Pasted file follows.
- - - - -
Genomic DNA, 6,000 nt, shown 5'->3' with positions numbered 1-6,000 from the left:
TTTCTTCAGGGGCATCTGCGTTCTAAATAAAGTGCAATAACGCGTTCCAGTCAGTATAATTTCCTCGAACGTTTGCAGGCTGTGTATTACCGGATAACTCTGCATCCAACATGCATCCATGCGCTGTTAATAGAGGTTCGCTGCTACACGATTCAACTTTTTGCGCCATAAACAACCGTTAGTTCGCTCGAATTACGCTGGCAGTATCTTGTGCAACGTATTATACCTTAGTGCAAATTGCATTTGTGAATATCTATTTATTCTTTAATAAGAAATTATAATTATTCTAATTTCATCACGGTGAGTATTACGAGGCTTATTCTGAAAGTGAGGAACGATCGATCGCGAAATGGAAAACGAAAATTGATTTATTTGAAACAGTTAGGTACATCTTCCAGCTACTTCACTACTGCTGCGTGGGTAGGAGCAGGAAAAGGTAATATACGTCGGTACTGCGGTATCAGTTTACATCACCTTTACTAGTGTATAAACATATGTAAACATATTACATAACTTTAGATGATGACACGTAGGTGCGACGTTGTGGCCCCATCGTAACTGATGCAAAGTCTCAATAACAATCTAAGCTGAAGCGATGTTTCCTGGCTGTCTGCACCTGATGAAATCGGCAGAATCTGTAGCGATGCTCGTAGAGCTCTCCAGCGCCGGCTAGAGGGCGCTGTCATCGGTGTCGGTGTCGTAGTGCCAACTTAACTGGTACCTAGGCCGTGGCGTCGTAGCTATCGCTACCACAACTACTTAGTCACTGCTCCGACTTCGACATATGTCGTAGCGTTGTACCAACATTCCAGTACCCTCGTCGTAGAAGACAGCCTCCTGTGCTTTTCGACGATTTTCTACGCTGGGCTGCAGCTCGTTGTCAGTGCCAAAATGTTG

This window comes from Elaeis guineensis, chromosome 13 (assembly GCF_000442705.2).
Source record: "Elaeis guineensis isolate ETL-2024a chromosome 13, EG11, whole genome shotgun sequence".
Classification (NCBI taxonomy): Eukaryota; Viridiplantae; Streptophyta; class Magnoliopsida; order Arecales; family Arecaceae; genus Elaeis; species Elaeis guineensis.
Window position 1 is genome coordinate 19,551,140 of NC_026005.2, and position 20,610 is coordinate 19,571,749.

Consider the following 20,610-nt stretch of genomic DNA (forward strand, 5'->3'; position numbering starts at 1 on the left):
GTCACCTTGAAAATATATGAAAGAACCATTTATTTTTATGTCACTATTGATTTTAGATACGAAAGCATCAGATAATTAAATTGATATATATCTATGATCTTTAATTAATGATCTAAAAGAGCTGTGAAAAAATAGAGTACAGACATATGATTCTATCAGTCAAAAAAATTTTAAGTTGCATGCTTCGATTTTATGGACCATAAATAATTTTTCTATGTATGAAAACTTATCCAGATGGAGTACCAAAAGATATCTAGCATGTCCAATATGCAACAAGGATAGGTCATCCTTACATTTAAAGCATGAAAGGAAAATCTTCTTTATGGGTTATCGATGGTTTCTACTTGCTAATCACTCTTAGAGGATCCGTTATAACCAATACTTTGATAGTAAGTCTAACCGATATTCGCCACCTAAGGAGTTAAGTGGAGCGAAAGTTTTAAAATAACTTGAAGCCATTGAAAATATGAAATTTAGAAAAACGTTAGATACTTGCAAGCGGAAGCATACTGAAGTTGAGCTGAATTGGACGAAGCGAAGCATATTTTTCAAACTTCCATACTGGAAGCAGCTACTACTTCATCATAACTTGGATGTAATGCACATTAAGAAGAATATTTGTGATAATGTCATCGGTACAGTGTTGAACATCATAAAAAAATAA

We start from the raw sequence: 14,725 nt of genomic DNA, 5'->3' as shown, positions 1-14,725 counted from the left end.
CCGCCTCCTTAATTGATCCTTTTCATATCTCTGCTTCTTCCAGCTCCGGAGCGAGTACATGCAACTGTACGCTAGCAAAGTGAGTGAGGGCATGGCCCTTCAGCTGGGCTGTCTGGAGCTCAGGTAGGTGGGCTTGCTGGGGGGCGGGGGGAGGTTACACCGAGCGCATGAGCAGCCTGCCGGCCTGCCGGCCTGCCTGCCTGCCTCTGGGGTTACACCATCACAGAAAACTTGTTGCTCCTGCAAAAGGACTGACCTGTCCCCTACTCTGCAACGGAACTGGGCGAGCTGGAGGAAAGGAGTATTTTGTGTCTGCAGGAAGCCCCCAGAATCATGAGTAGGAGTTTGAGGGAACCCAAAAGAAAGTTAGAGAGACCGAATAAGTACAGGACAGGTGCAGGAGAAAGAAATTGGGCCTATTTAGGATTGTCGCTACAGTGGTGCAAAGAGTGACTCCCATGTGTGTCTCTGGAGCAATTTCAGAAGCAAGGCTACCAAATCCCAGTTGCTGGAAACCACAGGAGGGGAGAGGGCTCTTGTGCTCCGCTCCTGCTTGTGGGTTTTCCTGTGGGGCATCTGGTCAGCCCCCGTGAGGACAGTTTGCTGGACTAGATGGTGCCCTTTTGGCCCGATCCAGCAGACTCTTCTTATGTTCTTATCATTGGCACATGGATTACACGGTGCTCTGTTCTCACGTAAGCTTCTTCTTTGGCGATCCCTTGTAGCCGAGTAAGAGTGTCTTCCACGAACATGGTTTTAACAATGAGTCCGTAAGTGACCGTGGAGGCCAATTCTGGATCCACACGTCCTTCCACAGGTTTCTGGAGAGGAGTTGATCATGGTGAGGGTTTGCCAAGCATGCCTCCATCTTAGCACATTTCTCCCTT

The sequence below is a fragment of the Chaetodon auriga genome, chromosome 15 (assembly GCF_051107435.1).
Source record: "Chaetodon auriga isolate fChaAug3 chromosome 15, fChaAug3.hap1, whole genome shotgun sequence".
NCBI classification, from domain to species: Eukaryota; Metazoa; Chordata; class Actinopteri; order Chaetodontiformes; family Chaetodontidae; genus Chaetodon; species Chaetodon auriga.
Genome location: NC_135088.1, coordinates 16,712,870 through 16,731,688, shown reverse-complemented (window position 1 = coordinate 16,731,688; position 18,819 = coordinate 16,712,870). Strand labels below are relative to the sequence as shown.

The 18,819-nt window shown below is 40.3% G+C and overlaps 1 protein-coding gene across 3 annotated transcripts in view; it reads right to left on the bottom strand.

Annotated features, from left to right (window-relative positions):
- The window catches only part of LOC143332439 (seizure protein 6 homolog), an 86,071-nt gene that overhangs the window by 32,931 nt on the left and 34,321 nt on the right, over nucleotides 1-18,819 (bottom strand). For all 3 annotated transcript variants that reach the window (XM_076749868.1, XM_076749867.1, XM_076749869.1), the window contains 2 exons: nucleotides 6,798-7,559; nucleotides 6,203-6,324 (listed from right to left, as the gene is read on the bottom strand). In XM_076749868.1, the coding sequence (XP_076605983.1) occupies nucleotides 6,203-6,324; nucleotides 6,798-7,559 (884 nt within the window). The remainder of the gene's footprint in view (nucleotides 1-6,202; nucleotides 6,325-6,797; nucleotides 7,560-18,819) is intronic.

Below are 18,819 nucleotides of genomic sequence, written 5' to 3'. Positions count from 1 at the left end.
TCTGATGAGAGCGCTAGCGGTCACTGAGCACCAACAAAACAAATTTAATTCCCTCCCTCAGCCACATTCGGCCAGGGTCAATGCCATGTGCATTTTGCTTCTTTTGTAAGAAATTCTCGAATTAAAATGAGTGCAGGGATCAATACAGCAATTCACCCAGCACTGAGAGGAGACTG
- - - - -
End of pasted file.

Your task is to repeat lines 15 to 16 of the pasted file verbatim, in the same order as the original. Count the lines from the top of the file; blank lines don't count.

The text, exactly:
The 18,819-nt window shown below is 40.3% G+C and overlaps 1 protein-coding gene across 3 annotated transcripts in view; it reads right to left on the bottom strand.

Annotated features, from left to right (window-relative positions):